When plasma cells become cancerous and grow out of control, they can produce a tumor called a plasmacytoma. These tumors generally develop in a bone, but they are also rarely found in other tissues. If someone has only a single plasma cell tumor, the disease is called an isolated (or solitary) plasmacytoma. If someone has more than one plasmacytoma, they have multiple myeloma.

Multiple myeloma is characterized by several features, including:

Low blood counts

In multiple myeloma, the overgrowth of plasma cells in the bone marrow can crowd out normal blood-forming cells, leading to low blood counts. This can cause anemia – a shortage of red blood cells. People with anemia become pale, weak, and fatigued. Multiple myeloma can also cause the level of platelets in the blood to become low (called thrombocytopenia). This can lead to increased bleeding and bruising. Another condition that can develop is leukopenia – a shortage of normal white blood cells. This can lead to problems fighting infections.

Bone and calcium problems

Myeloma cells also interfere with cells that help keep the bones strong. Bones are constantly being remade to keep them strong. Two major kinds of bone cells normally work together to keep bones healthy and strong. The cells that lay down new bone are called osteoblasts. The cells that break down old bone are called osteoclasts. Myeloma cells make a substance that tells the osteoclasts to speed up dissolving the bone. Since the osteoblasts do not get a signal to put down new bone, old bone is broken down without new bone to replace it. This makes the bones weak and they break easily. Fractured bones are a major problem in people with myeloma. This increase in bone break-down can also raise calcium levels in the blood. (Problems caused by high calcium levels are discussed in the section “How is multiple myeloma diagnosed?”)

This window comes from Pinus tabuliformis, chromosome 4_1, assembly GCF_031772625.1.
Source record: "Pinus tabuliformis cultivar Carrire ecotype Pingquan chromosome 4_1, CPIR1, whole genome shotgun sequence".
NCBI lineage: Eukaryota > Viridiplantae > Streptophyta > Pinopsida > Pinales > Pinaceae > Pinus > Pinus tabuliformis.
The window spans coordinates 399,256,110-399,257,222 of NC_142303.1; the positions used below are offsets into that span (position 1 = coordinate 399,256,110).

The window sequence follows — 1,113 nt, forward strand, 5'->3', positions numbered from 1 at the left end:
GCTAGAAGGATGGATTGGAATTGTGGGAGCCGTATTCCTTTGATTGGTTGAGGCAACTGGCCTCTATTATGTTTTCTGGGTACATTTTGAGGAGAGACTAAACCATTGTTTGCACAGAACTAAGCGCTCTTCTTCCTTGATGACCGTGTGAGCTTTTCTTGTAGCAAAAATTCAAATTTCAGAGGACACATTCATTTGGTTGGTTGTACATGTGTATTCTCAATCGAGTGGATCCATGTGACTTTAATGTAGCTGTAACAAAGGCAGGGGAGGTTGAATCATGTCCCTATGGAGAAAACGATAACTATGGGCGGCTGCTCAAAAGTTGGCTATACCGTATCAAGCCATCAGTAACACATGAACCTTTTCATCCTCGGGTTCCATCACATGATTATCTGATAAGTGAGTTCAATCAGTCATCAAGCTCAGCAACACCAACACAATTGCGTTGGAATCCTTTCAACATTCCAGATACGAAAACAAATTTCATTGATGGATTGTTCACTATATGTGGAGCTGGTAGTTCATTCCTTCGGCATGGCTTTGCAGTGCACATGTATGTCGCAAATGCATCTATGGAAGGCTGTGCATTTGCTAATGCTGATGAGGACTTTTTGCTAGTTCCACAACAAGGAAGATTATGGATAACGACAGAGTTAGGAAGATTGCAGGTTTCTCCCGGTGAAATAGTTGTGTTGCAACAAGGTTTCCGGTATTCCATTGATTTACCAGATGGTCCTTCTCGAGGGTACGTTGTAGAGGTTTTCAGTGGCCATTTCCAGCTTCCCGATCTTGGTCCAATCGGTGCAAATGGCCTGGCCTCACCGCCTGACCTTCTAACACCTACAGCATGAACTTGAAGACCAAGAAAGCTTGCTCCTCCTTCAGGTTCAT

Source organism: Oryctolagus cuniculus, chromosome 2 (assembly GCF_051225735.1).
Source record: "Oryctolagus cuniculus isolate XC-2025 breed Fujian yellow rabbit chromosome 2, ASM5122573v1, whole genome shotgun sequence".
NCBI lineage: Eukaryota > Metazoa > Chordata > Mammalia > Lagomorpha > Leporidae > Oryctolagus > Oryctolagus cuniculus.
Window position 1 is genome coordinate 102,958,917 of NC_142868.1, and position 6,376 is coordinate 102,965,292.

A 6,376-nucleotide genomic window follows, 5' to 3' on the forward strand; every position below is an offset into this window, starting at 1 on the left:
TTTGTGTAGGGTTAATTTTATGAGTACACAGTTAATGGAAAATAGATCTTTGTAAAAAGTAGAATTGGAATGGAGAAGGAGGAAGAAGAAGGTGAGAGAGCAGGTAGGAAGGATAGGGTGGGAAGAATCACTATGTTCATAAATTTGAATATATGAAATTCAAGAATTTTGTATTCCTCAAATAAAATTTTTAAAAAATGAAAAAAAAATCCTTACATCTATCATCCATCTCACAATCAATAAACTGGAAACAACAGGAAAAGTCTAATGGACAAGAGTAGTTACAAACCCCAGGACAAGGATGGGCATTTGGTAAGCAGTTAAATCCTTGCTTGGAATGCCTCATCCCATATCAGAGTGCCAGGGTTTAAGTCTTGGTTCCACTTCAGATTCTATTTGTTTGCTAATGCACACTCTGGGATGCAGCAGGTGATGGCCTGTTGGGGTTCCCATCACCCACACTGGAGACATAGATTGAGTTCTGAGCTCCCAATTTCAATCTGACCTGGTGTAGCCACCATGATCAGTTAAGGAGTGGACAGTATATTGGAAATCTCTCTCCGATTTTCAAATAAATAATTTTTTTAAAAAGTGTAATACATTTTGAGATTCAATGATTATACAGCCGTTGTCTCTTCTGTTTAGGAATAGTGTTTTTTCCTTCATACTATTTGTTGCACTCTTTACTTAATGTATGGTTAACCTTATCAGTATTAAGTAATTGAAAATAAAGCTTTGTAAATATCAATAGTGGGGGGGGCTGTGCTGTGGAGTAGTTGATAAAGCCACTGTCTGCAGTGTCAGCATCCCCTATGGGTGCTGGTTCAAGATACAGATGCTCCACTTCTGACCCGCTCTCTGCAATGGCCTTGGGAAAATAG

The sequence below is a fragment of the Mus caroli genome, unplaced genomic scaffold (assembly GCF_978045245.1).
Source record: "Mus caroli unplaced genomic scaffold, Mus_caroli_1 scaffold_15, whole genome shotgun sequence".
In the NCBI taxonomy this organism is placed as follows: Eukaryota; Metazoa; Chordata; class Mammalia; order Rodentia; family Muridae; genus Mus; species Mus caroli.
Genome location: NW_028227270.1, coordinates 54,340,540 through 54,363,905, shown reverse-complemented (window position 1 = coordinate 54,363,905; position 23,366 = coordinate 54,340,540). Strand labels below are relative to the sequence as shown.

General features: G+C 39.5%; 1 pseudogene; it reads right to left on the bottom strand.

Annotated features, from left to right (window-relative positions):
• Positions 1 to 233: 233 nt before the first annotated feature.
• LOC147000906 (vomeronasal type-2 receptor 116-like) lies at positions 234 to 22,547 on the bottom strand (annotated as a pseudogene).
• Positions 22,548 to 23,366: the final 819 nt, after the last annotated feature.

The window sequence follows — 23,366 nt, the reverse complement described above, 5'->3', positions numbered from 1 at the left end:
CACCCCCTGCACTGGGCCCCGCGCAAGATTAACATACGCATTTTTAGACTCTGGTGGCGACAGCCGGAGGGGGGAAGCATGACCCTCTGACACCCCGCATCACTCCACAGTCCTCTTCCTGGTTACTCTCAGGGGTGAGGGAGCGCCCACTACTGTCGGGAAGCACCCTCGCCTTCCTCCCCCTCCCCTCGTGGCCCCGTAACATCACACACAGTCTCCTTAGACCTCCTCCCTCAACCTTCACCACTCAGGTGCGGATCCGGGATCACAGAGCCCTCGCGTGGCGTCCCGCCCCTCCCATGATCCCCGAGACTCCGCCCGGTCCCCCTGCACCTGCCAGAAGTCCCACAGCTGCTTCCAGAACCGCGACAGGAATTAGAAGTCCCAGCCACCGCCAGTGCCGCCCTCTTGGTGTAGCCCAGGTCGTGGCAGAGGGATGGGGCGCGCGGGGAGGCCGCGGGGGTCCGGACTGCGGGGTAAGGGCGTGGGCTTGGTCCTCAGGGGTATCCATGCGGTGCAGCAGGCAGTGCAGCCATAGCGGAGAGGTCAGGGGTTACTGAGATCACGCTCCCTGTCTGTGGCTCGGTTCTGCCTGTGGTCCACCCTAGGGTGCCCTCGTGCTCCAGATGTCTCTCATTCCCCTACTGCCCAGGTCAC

Infections

Abnormal plasma cells do not protect the body from infections. As mentioned before, normal plasma cells produce antibodies that attack germs. For example, if you developed pneumonia, normal plasma cells would produce antibodies aimed at the specific bacteria that were causing the illness. These antibodies help the body attack and kill the bacteria. In multiple myeloma, the myeloma cells crowd out the normal plasma cells, so that antibodies to fight the infection can’t be made. The antibody made by the myeloma cells does not help fight infections. That’s because the myeloma cells are just many copies of the same plasma cell – all making copies of the same exact (or monoclonal) antibody.

Kidney problems

The antibody made by myeloma cells can harm the kidneys. This can lead to kidney damage and even kidney failure.